In technologically advanced economies, things like broadband video-on-demand, municipal WiFi coverage and the mobile internet are becoming commonplace. But in place like Jordan and other ‘developing world’ countries even a dial up connection is a luxury that the masses cannot afford.
The cost of connecting to the net in Jordan, for example, is higher that Europe in absolute terms. Don’t even start making a comparison that takes average incomes into consideration.
So what’s the alternative for the masses?
I call it the Plastic Internet. Yes you read it right and you read it here first.
Here is a little quiz for you: What is the fastest way to transfer a 10 hollywood movies or 10 Gigabytes of software to a user’s PC in Jordan.
A DSL connection?
A plastic bag containing a few plastic discs and a trip downtown or your neighborhood ‘CD place’.
A recent trip to one of those little store in downtown Amman, overflowing with CDs and DVDs, confirmed to me that the Plastic Internet is in full swing. And it’s not just hollywood movies. Islamic CDs, SAP banking systems, edutainment, Arabic TV shows.. you name it. Believe or not, my brother once brought me a CD that was supposedly full of documentaries about free energy from the Plastic Internet (it turned out that the wrongly labeled disk contained a collection of PC utilities, but you get the point).
The Plastic Internet, I would argue could even be more potent in affecting society that the wired/wireless internet:
It caters to the interests of the people, as the CD merchants try to optimize their inventory to generate maximum sales.
It offers an ULTRA broadband experience. Imagine a pickup truck loaded with boxes full of DVDs. What net connection can beat that?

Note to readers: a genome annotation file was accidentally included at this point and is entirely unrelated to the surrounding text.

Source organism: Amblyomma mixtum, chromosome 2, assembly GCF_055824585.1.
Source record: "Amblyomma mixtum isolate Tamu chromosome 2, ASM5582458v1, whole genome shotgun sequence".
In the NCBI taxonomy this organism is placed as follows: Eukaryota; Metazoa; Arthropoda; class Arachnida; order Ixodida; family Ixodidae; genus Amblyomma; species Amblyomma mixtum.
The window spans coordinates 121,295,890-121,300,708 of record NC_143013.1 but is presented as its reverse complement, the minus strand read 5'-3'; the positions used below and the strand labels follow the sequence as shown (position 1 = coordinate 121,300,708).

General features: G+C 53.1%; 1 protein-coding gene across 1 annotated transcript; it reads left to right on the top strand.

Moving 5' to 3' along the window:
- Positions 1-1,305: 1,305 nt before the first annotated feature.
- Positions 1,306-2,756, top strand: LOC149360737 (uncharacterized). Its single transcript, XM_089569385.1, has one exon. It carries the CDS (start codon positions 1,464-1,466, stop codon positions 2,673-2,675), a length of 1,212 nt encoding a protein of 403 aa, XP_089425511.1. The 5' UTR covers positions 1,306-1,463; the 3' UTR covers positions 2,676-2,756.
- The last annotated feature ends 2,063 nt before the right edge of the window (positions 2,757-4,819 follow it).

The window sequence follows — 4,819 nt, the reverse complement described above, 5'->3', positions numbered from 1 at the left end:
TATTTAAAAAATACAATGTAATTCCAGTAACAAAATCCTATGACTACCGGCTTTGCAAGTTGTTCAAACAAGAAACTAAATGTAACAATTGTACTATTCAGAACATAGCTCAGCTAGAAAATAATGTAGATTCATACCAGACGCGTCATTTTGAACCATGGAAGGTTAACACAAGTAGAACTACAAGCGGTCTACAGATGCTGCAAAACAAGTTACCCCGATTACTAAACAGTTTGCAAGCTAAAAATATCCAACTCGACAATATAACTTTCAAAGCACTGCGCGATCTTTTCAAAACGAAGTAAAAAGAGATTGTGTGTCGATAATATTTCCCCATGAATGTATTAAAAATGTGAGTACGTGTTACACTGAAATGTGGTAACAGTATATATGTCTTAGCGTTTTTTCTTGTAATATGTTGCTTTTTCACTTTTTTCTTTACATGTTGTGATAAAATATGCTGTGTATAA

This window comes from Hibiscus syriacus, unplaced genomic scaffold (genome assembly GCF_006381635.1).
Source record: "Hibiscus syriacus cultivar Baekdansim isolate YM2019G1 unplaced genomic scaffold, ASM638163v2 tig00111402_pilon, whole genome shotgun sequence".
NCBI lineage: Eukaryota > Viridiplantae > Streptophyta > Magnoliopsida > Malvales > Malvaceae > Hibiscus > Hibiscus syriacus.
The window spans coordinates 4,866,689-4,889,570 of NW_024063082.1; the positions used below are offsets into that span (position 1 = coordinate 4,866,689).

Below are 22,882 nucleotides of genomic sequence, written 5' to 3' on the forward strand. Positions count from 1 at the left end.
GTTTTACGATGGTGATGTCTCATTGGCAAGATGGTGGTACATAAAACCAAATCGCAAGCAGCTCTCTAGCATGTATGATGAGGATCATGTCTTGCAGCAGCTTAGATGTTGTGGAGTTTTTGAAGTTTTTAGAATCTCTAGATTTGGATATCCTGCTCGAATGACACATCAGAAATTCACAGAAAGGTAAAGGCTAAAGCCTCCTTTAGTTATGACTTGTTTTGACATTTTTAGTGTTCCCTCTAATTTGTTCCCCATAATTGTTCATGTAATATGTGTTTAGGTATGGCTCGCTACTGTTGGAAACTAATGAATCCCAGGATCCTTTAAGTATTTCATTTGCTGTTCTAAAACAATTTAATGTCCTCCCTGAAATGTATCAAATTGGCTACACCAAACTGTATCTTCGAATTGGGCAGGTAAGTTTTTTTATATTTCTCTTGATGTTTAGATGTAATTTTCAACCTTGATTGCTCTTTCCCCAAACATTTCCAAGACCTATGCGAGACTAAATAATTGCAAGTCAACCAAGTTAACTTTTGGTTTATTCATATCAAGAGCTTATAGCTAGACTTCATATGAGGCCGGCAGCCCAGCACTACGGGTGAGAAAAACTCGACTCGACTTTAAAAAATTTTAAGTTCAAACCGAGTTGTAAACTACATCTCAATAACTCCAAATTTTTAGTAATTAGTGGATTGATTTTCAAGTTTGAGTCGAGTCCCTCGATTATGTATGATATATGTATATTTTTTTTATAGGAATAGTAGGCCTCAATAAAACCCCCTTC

It is harder to monitor and control by any authority. Any CD can still be sold under the counter or in some dark alley. People copy CDs and DVDs at home on cheap PCs.
It is affordable. And you pay only once to ‘own the content’.
The clearest drawback of the Plastic Internet is that it is not interactive. Yet. People have to browse in the shop, then choose something and go home. They cannot leave comments or share their opinions with each other. The social connectivity of the net is not there.
But I can envision people, political groups and organizations using the Plastic Internet to distribute their own content or media mash-ups. In fact this is already happening, when you consider all the stuff you can find its shelves and street stalls.
Many people are interested in the effects of the web and mobile phones on Arab societies. I wonder if anyone is paying any systematic attention to the Plastic Internet.
I am not saying that web and mobile technologies are not having an effect. The are. But there is another information revolution at work that no one seems to be considering seriously.